Diesel engines are a highly efficient and durable choice to power vehicles such as trucks, ships, locomotives and equipment for farming, construction and mining. All types of fuel burned in engines produce emissions that are released into the environment. They can contribute to air pollution which can have environmental and health effects. In an effort to reduce the amount of air pollution that is released from diesel fuel burning engines, the EPA has standards in place to reduce pollutants, air toxics and other detrimental emissions.
The amount of pollution that is produced when diesel fuel is burned in an engine is linked to the amount of sulfur that is in diesel fuel. The higher the level of sulfur in the diesel, the higher the amount of pollutants that are released into the air when the diesel is burned. This air pollution can than lead to health issues such as heart and lung disease, as well as causing damage to the environment by damaging plants, crops and water resources.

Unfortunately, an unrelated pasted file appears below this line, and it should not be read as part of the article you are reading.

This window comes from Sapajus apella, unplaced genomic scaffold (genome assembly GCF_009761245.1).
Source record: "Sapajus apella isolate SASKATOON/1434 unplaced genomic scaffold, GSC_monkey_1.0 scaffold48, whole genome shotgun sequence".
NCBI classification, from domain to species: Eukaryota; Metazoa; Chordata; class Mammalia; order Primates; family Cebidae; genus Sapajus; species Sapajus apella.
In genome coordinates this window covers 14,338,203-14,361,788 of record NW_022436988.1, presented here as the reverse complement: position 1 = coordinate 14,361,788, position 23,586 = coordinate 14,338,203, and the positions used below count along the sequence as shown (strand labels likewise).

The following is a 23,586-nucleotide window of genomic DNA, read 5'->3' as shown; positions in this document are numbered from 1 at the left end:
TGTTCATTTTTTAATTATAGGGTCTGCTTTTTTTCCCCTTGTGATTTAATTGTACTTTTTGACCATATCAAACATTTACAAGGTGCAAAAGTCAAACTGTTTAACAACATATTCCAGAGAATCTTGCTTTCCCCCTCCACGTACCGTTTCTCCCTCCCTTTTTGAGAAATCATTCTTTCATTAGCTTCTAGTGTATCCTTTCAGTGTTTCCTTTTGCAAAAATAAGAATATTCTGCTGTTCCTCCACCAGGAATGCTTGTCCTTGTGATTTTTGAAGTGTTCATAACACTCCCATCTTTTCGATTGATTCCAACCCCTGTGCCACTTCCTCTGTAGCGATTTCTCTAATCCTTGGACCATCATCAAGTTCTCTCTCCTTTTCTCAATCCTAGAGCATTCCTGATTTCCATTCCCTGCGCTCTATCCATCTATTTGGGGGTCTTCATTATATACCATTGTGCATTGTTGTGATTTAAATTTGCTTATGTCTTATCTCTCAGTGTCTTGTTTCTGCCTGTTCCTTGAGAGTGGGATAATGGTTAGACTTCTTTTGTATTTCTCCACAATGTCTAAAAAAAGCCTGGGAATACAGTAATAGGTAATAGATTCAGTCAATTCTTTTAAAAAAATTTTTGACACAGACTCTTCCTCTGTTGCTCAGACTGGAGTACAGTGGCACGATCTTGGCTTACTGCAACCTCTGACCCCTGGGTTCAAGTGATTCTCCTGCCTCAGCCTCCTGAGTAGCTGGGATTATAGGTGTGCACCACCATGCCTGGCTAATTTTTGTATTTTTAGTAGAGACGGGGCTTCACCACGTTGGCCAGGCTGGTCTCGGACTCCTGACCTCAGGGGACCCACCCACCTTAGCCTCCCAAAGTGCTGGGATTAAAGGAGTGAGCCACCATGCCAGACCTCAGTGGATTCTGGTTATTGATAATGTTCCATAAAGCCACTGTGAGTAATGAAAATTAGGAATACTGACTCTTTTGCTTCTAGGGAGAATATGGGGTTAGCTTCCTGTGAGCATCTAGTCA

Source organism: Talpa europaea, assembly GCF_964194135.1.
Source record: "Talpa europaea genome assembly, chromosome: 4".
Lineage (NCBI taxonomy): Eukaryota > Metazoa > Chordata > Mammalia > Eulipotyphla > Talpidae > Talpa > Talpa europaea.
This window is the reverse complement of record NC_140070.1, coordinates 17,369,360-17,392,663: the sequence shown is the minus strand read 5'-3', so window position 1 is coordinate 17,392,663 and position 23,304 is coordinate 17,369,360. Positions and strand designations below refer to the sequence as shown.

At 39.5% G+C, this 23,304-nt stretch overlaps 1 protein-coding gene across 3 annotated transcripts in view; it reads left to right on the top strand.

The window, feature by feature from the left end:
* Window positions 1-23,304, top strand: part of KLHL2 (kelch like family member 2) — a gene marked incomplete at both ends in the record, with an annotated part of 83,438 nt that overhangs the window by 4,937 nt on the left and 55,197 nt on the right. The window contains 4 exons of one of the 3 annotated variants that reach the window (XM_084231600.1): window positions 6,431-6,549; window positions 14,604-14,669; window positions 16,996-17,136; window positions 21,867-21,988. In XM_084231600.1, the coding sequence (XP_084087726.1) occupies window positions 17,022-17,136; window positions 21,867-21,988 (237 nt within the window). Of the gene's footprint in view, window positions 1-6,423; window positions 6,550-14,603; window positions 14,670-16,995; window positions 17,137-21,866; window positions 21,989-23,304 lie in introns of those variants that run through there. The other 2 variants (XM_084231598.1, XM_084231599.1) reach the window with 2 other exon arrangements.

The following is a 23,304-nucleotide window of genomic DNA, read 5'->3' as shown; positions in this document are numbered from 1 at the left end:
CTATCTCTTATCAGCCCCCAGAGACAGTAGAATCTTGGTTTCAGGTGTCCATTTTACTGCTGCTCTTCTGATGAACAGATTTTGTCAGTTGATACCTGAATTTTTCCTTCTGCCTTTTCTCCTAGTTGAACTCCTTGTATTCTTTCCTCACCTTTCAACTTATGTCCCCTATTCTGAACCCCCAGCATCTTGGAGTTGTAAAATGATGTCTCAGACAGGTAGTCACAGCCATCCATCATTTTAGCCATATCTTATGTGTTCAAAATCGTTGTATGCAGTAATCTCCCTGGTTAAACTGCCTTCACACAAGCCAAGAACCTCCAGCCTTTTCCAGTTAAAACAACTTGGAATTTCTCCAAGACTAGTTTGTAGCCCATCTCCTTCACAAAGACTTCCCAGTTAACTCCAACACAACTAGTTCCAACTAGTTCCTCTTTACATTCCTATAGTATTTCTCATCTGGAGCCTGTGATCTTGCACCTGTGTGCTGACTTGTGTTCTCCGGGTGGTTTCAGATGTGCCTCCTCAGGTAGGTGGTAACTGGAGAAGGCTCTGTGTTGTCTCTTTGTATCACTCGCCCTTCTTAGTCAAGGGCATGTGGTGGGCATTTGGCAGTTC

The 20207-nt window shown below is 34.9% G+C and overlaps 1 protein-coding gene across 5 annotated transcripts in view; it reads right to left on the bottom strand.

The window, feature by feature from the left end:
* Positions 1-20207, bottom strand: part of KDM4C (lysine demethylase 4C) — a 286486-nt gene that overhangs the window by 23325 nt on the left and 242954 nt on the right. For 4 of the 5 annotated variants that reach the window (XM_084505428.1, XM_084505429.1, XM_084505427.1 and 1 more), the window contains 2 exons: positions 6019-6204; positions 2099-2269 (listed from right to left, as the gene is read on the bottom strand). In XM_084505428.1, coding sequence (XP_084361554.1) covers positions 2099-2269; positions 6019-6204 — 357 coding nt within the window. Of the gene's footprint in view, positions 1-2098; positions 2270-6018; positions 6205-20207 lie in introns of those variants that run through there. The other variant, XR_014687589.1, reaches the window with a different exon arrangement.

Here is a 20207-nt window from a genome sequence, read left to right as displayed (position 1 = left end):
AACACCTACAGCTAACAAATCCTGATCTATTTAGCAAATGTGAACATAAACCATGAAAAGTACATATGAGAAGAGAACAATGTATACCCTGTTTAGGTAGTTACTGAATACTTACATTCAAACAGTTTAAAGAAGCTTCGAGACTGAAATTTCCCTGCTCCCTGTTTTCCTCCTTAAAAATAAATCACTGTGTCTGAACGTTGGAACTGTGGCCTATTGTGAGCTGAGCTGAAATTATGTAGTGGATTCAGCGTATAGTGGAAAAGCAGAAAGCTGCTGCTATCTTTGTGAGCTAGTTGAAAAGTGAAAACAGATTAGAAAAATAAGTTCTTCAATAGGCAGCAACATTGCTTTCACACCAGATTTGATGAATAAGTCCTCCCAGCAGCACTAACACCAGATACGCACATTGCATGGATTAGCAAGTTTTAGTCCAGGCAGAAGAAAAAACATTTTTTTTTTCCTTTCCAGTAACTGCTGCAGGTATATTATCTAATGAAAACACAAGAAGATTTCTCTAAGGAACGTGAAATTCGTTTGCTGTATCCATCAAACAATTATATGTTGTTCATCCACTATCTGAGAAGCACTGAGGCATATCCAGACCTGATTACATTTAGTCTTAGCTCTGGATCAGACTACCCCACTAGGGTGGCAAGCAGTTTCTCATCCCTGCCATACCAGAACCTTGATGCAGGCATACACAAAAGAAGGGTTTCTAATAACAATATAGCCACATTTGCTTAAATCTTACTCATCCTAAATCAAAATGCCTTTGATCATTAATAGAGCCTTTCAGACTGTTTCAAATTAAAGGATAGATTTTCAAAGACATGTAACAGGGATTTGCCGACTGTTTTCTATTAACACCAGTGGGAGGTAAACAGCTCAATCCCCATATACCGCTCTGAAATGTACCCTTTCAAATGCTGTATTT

To decrease the amount of pollution that is released form diesel emissions the EPA has created a set of standards that all diesel fuel has to meet. Vehicles that travel on roads like cars and trucks must use an ultra-low sulfur diesel (ULSD) that is a 15 ppm sulfur specification. As of 2014 all nonroad, locomotive and marine diesel fuel used must also be ULSD. As of 2015 large marine diesel engines, or category 3 engines, operating with the U.S. Coast Guard established Emission Control Areas must generally use diesel fuel with 1,000 ppm sulfur or less. These standards have helped to reduce harmful pollutants from diesel emission into the environment.
At Central Diesel we offer a variety of different diesel engines. The diesel engines we offer also meet a variety of EPA and state certifications such as U. S. EPA Non-road Tier 3 (with letter of exemption from EPA), U. S. EPA Non-road Tier 3 for ratings 56 kW and higher (with letter of exemption from the EPA), U.S. EPA Non Road Tier 4, U. S. EPA Non-road Tier 4 Interim for ratings less than 56 kW, and California ARB Non-road. When it comes to environmental concerns that effect global warming (greenhouse gases, carbon footprint, etc.) the diesel engine leads all internal combustion engines in protecting our planet today and into the near future. For more information and engine specs, take a look at our website.